You can open the wizard by clicking the Add button in the Folders section, and select a shared folder on your host.

Enabling and Configuring Shared Folder

   Step 2

Click Browse in the Host Path window and in the window that opens, create and select a shared folder on the desktop or any location of your host system.

Creating and Selecting a Shared Folder on the Host

   Step 3

Check the Enable This Share option from the Shared Folder Attributes section and click Finish.

Enabling Folder Sharing

   Step 4

Go to mnt/hgfs/openSUSESharedFolder from your SUSE system and create a folder within the folder. View the folder you created on your host PC and check its contents.

Testing the Shared Folder

   Step 5

Shared Folder may not work when you restart your openSUSE guest system, so run the below command in the terminal to enable it again.

sudo mount -t fuse.vmhgfs-fuse .host:/ /mnt/hgfs -o allow_other

Reactivating the Shared Folder Feature

   Step 6

To permanently activate the Shared Folder structure every time you start your system, execute the “sudo nano /etc/fstab” command in the terminal and type the command below in the /etc/fstab file, and press CTRL + X / Y / Enter to save the file.

sudo nano /etc/fstab
.host:/openSUSESharedFolder /mnt/hgfs/openSUSESharedFolder fuse.vmhgfs-fuse allow_other

Configuring Sharing Permanently

How to Use USB Flash Memory

By connecting your USB flash memory or storage devices to your virtual machine, you can have more disk space or transfer your files with very large file sizes.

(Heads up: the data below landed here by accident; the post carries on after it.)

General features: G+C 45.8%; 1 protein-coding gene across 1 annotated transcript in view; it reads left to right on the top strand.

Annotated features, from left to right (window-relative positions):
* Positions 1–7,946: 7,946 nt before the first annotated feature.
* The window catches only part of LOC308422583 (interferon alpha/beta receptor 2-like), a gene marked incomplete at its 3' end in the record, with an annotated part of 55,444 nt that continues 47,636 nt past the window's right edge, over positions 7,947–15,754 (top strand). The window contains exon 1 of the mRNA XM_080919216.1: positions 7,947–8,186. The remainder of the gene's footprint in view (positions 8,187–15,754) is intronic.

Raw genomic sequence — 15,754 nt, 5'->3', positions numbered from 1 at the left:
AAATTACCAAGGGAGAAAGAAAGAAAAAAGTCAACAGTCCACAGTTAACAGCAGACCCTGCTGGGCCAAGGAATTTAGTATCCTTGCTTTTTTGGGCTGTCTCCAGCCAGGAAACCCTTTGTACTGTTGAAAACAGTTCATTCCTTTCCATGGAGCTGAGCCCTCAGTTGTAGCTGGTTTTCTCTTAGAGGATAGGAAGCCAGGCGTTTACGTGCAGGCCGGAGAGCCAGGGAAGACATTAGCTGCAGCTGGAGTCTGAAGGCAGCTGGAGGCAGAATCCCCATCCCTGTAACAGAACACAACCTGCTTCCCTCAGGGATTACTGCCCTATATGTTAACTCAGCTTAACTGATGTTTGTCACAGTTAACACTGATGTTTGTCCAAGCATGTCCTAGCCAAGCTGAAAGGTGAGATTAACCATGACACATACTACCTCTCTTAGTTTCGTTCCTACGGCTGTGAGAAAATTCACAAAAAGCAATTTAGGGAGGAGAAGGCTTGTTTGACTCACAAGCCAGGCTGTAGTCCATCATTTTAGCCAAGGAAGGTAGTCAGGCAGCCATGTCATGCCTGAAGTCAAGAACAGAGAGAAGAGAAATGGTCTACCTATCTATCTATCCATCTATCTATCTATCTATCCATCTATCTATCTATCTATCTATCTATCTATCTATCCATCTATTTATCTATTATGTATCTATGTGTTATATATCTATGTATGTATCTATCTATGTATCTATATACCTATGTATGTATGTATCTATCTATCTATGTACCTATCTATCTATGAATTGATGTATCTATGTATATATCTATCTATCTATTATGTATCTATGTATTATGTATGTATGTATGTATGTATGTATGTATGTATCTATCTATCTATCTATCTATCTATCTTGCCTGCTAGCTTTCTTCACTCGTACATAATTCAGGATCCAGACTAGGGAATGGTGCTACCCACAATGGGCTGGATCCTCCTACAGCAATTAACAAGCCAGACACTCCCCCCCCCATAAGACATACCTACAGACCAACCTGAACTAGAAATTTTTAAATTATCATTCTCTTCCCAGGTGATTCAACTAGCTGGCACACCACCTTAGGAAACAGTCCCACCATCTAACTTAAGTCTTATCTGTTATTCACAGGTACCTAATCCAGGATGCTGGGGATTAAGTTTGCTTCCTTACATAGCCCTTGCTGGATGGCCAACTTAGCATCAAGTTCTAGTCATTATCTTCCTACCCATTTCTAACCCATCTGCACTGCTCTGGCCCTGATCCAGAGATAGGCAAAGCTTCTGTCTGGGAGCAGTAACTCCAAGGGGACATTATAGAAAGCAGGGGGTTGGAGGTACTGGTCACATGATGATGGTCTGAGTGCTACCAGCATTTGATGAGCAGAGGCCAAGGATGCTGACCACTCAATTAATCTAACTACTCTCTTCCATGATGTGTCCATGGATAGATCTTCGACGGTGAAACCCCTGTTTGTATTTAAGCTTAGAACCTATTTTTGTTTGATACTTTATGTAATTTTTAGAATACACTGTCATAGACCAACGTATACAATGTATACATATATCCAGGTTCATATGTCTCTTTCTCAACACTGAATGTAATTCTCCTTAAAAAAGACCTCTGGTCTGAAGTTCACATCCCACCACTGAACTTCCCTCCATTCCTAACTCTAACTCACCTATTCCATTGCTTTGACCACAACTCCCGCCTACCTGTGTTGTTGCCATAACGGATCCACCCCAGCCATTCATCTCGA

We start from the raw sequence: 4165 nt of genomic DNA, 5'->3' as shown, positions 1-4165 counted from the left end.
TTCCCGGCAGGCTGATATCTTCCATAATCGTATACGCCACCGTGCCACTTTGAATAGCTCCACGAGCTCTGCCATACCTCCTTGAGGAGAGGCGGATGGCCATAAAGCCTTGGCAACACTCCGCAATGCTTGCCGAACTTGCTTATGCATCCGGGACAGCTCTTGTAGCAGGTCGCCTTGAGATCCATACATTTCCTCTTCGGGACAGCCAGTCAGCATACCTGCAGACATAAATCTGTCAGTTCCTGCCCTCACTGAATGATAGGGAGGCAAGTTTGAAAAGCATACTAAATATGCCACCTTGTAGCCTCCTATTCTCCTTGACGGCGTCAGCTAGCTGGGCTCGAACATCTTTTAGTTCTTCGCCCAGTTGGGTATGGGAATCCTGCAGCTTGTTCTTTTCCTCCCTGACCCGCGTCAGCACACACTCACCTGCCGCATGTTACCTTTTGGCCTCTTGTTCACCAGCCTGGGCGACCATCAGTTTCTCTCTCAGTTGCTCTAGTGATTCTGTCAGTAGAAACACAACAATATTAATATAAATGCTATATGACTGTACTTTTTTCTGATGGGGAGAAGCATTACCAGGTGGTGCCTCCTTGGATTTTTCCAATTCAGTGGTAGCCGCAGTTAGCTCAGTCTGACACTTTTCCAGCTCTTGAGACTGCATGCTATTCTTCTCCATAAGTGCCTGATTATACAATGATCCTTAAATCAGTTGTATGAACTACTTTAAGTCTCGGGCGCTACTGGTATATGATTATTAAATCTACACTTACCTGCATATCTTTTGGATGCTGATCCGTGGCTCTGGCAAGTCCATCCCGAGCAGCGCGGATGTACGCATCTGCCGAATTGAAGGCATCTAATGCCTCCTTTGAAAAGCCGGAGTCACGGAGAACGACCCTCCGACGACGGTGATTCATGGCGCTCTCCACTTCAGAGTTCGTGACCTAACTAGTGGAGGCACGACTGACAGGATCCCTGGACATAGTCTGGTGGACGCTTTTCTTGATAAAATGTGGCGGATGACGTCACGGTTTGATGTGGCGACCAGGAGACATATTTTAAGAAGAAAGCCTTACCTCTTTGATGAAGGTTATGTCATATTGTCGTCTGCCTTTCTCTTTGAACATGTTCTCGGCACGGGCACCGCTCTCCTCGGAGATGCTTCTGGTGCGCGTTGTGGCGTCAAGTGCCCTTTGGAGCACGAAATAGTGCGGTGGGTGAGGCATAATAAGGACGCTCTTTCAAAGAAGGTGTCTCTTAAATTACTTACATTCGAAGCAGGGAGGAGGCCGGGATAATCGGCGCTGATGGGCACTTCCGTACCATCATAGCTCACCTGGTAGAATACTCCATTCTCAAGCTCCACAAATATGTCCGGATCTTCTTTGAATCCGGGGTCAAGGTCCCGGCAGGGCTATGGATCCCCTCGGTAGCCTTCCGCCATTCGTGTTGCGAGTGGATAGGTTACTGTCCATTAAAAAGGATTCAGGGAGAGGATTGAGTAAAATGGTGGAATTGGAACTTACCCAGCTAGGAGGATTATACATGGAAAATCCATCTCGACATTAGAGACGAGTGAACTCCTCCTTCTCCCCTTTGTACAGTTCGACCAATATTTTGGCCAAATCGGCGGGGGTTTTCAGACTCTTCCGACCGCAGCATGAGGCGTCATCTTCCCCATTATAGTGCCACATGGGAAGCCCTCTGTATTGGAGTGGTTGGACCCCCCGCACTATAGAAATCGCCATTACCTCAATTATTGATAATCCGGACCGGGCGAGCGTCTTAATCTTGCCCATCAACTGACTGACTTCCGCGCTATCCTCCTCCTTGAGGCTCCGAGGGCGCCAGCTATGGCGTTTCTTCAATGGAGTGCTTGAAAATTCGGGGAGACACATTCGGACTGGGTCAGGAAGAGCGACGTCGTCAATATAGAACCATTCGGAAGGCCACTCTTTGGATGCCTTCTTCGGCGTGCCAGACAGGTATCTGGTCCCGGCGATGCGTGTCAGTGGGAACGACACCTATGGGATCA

Step 1

Plug a USB 3.x compatible flash memory into one of your host’s USB ports and create a folder named Backup in its content.

Using USB Flash Drive in VM

   Step 2

To connect your USB to your VM, click VM / Removable Devices / Name of your USB / Connect from the VMware tool menu.

If the Connect option is grayed out / inactive as in the image below, you need to edit the VMX file of your VM.

Connecting USB to VM

   Step 3

Turn off your guest system and go to the location where it is installed and change the value in the VMX file ( usb.restrictions.defaultAllow = “FALSE” ) to TRUE, and save the file.

Editing a VMX File

   Step 4

Run your virtual PC again and you can see that you can connect your USB stick to your VM this time.

Connecting USB Disk to VM

   Step 5

When your USB flash drive is automatically mounted, you can see the folder named Backup that you created in it.

Viewing the Contents of Flash Memory in a VM

   Video

Installing Old Versions

SUSE / VM Version
YouTube Video
Slide
15.0 / 14 Pro
15.4 / 16 Pro
15.4 / 17 Pro (NEW)